The mediating role of psychological flexibility in the association of autistic-like traits with burnout and depression in medical students during clinical clerkships in Japan: a university-based cross-sectional study
BMC Psychiatry volume 23, Article number: 302 (2023)
Burnout and depression among medical students is linked to serious problems that require appropriate solutions. Subthreshold autism traits or autistic-like traits (ALTs) may be possible factors associated with burnout and depression. The effectiveness of acceptance and commitment therapy (ACT) for burnout and depression has been widely reported. The treatment aims to improve psychological flexibility, a concept indicating engagement in personal value-based behaviors without avoiding uncomfortable private experiences. This study examined whether ALTs were associated with burnout or depression among medical students during clinical clerkships in Japan, and then investigated what psychological flexibility processes might mediate these associations.
A cross-sectional survey was administered to 284 medical students at Nagoya City University School of Medical Sciences who had been in clinical clerkships for 10 months or longer. Linear multiple regressions were performed with each burnout factor or depression as the outcome variable using validated tools measuring burnout (Maslach Burnout Inventory), anxiety and depression (Hospital Anxiety and Depression Scale), ALT (Autism-Spectrum Quotient Japanese version-21), and psychological flexibility processes (Cognitive Fusion Questionnaire-7 and Valuing Questionnaire). Additionally, a mediation analysis was conducted using structural equation modeling.
A linear multiple regression analysis that controlled for age and gender found that ALTs were significantly associated with lower personal accomplishment, a factor of burnout, and depression. Lower personal accomplishment was also associated with males and lower progress toward values of the psychological flexibility process. Depression was also associated with males and higher cognitive fusion, lower progress towards values, and higher obstruction to values of the psychological flexibility process. Surprisingly, emotional exhaustion and depersonalization were not significantly associated with ALTs. The mediation analysis revealed that the relationship between ALTs and personal accomplishment was partially mediated by a process of progress toward values, while the relationship between ALTs and depression was partially mediated by both processes of progress toward values and cognitive fusion.
ALTs were significantly associated with lower personal accomplishment of burnout and depression among medical students in clinical clerkships. Consideration should be given to the psychological flexibility processes that focus on interventions targeting psychological flexibility for medical students with ALTs to reduce burnout and depression.
Burnout and depression among medical students have serious consequences, including suicidal ideation [1, 2], dropping out , substance abuse, poor sleep quality, decreased work engagement , decreased professionalism , decreased academic effectiveness, poor mental health overall [6, 7]. Unfortunately, such students also tend not to seek help for their mental health problems . Burnout worsens around the clinical year of medical school, with multiple reports that indicate higher rates of burnout in the clinical year than in preclinical years [7, 8]. Burnout and depression are also associated with poor quality of patient care, absenteeism, and high turnover, which has a significantly negative impact on hospital productivity. It is, therefore, essential to address these issues [9,10,11,12,13].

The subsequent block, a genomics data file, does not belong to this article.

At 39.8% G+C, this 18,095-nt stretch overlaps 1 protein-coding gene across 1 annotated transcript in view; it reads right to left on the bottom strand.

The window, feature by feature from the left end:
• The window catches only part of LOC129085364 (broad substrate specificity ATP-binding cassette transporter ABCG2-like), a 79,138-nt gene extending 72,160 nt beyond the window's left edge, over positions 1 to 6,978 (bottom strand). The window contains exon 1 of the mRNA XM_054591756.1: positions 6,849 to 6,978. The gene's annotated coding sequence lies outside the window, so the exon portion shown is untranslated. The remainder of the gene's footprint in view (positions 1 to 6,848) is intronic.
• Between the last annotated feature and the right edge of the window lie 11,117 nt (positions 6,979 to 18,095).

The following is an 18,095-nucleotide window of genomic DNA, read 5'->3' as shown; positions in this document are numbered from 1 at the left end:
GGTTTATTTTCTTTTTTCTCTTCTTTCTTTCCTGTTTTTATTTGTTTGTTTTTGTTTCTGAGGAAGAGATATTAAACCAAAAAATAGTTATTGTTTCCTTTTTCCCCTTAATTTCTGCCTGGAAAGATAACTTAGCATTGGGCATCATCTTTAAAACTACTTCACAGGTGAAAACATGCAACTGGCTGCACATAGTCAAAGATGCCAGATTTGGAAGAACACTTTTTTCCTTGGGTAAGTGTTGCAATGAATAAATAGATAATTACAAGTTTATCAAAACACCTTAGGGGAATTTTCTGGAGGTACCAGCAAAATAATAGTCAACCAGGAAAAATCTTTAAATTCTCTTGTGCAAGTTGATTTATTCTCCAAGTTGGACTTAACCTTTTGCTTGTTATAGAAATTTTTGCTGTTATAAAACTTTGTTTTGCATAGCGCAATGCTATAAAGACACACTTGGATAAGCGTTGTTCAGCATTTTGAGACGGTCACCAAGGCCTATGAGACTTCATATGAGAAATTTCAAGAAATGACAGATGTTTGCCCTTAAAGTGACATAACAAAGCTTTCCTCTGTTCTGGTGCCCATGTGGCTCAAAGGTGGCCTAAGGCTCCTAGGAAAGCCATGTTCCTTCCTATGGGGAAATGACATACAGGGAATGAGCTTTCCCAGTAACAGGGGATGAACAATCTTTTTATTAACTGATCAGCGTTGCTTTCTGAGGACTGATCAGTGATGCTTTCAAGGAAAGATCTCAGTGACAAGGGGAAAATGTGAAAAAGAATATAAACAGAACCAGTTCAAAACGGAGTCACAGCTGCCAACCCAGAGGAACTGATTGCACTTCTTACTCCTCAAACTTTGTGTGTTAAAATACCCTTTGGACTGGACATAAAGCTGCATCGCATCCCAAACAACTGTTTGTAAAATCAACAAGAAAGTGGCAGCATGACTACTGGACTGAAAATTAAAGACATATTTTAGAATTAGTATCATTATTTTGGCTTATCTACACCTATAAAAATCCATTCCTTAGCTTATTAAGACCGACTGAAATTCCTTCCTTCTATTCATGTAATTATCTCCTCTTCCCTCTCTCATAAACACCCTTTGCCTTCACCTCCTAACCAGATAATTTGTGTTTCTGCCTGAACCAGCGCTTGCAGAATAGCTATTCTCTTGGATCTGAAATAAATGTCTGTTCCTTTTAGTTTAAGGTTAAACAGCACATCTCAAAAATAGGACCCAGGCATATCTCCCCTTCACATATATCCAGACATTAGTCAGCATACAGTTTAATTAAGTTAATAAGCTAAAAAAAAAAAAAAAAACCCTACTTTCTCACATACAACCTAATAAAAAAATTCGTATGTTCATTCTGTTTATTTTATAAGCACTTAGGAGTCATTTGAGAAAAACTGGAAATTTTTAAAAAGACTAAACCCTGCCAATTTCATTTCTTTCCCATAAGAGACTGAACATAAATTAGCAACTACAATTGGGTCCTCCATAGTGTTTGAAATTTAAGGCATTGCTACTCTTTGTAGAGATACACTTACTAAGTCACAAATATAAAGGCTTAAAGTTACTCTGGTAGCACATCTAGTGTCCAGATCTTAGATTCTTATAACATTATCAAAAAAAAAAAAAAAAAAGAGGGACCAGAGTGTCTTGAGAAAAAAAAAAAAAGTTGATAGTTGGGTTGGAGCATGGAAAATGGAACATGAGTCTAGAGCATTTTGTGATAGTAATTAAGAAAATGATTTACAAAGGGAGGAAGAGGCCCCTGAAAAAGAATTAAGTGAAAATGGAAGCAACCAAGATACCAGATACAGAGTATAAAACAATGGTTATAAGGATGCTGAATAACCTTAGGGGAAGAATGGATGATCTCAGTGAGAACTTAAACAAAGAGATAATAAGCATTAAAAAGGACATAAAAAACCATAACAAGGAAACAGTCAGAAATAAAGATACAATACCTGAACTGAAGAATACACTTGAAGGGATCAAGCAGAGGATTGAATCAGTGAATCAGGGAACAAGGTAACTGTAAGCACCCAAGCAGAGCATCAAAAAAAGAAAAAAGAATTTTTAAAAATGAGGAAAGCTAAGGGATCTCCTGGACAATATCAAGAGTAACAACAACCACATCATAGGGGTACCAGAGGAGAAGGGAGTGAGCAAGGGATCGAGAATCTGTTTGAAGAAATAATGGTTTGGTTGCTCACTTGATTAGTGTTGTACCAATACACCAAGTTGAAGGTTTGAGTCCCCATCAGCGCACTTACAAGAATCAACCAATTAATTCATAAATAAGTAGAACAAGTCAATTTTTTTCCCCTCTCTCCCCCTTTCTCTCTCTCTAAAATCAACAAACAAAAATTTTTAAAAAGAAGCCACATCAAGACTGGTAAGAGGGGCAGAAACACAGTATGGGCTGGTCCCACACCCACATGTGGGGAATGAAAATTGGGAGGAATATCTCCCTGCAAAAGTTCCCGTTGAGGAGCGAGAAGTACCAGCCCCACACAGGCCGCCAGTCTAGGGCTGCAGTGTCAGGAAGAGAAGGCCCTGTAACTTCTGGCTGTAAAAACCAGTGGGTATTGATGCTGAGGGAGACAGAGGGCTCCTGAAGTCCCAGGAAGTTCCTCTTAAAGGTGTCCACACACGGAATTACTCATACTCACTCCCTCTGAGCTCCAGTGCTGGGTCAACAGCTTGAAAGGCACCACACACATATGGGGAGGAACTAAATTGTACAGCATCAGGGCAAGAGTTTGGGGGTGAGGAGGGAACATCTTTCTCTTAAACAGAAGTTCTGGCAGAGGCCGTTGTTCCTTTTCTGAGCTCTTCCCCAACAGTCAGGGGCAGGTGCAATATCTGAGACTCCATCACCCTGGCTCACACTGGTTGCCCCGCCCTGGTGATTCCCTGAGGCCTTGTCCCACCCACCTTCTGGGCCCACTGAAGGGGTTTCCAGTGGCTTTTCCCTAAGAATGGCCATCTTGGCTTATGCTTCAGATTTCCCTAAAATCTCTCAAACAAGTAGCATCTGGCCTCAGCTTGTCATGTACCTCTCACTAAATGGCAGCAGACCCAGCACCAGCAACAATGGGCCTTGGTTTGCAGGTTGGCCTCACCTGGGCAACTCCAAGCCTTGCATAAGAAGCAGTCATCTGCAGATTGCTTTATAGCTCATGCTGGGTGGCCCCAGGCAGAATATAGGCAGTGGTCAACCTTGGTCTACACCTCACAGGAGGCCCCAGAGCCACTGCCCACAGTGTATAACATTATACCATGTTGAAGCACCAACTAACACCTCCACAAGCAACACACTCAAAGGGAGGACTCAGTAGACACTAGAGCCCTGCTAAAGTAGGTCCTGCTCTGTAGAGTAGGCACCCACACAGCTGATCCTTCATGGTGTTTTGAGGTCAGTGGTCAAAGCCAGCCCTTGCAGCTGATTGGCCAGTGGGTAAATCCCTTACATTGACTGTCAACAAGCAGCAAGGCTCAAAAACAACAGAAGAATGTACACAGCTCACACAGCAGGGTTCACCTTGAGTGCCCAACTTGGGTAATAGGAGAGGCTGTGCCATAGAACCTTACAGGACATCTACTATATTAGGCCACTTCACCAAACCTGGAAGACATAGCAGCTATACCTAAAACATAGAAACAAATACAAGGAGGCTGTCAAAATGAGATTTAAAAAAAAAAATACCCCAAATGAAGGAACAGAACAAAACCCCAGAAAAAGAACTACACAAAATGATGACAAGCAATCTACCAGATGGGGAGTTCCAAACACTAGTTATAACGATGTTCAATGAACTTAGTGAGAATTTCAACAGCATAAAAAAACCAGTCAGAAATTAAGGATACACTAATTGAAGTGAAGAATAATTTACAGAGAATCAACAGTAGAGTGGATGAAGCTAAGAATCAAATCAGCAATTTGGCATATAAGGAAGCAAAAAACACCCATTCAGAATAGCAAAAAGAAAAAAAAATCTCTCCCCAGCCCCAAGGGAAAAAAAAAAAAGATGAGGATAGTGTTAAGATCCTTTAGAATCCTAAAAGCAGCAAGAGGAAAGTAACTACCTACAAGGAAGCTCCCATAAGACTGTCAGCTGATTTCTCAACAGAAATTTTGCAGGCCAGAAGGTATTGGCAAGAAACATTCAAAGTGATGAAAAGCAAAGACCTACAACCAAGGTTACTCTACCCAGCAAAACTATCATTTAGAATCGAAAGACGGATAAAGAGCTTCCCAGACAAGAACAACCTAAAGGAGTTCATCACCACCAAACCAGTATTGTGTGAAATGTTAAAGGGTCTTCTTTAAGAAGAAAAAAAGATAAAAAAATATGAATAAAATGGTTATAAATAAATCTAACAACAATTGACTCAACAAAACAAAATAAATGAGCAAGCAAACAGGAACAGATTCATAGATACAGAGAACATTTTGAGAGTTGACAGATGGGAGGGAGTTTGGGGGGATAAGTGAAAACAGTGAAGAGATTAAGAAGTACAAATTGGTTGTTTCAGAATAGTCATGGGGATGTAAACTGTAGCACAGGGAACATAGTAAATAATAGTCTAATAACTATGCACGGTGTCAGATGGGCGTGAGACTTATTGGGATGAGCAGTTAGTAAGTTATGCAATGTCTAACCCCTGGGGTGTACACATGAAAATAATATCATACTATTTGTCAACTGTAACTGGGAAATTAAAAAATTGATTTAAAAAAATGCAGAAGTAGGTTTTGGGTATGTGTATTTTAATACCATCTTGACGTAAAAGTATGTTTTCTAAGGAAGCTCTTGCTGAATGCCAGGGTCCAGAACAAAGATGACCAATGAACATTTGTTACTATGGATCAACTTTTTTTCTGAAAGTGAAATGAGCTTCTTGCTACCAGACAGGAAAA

Burnout is a psychological syndrome that appears as a response to chronic interpersonal stressors at work and is characterized by three factors: (1) emotional exhaustion (the inability to respond in an emotionally appropriate way due to fatigue); (2) depersonalization (responding to subjects of work coldly or in a detached way); (3) a decreased sense of personal accomplishment (a reduced sense of accomplishment as a professional) .
The International Classification of Diseases, 11th edition (ICD-11) defines burnout as a syndrome resulting from chronic workplace stress that is not well managed . Since burnout is work-related and context-dependent, whereas depression is more general and context-independent, research has demonstrated that the two constructs, while interrelated, are indeed distinct .
Numerous studies have reported on factors associated with burnout and depression in medical students [2, 16,17,18,19,20,21]. Demographic factors also play a part such as gender, age, race, personal stress experiences (e.g. family or economic problems), a stressful learning environment, or being enrolled in a rigorous program (e.g. a clinical year) [17, 18, 21]. Personality factors such as one’s Big Five Personality score and psychological flexibility factors, a concept that indicates the avoidance of unpleasant internal experiences and disengagement from personal value-based behaviors, also make an impact as well [22,23,24,25].